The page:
Webcasters to pay royalties for online music streaming
MUMBAI: After years of tweaking and rewording agreements, commercial webcasters have agreed to royalty rates for music they stream online. Record labels and internet radio stations in the US on Tuesday declared an end to a two-year battle over royalties that the online services had said threatened their existence.
The deal establishes a two-tier royalty payment system for companies such as the popular service offered by Pandora Media Inc which broadcasts music over the Internet.
The agreement calls for large webcasters to pay artists and copyright owners a percentage of all U.S. revenue up to 25 percent or on a per-song basis, which ever is greater. Smaller webcasters will have the option of paying the greater of a percentage of revenue or a percentage of expenses and in certain circumstances have less stringent play list reporting requirements in return for payment of an additional "proxy fee. The agreement covers royalty rates from 2006-2015 and 2014 for small webcasters.
The agreement was announced by SoundExchange, a nonprofit group designated by the U.S. Copyright Office to collect and distribute digital music royalties. The group's members include large record companies such as Sony BMG and Warner Music Group, as well as more than 2,500 independent labels.
Pandora Internet radio founder Tim Westergren wrote on the Pandora's blog, For this we are truly thankful and want to express our deepest gratitude to everyone involved.... Pandora which was founded in 2002 is one of the largest Internet radio sites with about 30 million registered listeners, according to Westergren. It generates more than 90 percent of its revenue through advertising, has cultivated a devoted fan base by offering a music discovery service.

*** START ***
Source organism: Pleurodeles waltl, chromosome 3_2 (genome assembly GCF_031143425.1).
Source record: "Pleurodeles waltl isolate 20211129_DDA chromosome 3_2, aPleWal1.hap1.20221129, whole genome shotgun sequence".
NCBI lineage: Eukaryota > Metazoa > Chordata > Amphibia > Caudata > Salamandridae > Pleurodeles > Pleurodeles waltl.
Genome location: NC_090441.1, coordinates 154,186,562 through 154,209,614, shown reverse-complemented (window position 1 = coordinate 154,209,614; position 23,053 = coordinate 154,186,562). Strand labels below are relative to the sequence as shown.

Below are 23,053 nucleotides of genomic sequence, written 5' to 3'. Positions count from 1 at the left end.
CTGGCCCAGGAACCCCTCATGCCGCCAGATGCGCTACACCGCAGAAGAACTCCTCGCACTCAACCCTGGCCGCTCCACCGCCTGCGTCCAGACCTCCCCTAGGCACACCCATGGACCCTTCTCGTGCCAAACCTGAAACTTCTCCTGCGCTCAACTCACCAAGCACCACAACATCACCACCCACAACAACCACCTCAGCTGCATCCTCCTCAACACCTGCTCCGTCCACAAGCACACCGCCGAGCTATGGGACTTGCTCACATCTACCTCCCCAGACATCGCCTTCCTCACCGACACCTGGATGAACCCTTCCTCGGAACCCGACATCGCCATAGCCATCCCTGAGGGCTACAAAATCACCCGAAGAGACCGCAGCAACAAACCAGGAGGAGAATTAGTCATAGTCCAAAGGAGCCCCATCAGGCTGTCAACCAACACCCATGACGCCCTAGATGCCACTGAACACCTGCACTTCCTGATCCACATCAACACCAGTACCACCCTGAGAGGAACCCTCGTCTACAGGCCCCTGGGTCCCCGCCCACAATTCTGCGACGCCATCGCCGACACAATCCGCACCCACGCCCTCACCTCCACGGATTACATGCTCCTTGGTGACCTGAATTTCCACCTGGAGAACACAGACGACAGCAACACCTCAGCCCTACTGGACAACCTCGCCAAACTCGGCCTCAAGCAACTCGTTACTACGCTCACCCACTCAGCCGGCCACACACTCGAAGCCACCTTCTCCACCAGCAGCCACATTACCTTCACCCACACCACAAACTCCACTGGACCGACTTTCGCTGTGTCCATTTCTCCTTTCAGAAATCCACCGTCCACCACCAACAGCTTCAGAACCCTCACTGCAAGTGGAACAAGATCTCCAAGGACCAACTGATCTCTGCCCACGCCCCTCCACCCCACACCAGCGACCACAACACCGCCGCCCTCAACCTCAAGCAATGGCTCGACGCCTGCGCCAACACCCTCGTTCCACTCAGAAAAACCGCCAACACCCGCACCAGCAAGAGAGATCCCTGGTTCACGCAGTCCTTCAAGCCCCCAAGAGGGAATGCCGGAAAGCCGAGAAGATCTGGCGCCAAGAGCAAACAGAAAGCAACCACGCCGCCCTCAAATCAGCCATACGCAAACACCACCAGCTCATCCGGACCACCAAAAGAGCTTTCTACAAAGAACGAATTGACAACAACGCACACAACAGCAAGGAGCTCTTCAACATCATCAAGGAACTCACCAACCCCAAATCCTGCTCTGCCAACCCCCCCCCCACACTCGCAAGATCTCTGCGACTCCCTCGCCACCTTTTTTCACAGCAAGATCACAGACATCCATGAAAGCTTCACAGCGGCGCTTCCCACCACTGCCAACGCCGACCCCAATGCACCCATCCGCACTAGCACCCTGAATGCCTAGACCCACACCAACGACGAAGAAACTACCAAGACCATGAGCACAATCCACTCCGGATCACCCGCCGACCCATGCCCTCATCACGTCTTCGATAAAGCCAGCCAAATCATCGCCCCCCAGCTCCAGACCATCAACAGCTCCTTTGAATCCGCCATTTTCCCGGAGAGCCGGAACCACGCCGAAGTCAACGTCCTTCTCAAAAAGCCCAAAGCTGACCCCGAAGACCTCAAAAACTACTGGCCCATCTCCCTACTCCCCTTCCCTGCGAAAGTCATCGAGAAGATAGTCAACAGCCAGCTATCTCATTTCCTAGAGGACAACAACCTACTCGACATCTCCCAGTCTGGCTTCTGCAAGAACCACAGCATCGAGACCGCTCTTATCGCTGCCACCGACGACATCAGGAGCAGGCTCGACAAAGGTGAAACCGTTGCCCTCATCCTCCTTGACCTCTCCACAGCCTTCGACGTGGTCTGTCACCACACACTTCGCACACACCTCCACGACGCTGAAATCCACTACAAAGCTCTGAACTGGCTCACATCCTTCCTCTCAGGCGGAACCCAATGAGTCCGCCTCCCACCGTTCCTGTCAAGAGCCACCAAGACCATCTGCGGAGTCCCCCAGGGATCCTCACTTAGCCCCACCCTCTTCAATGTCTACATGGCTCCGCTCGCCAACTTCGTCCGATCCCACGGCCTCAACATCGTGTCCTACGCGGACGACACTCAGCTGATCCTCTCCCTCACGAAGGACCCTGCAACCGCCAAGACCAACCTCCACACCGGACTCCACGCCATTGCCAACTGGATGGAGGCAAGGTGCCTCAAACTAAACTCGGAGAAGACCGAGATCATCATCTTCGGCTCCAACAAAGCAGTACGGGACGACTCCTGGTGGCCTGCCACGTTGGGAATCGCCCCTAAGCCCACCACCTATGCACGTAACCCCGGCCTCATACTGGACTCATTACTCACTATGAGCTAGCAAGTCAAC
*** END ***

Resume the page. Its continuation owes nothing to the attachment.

Pandora is finally on safe ground with a long-term agreement for survivable royalty rates. This ensures that Pandora will continue streaming music for many years to come,... says Westergren.
Due to the agreement, Pandora said it will now charge 99 cents to users of its free service who listen more than 40 hours per month. The change will affect about 10 percent of its users, the company said.
In 2007, the U.S. Copyright Royalty Board elected to sharply increase royalties paid by Internet radio operators. Many webcasters protested that the rates were too high, which led to the negotiations to establish a new rate structure.
SoundExchange executive director John Simson called the rates set in 2007 appropriate and fair.... However, he said the new royalty agreement incorporates an experimental approach... that addresses concerns on both sides.
It gives certain pureplay webcasters the opportunity to flesh out various business models and the creators of music the opportunity to share in the success their recordings generate....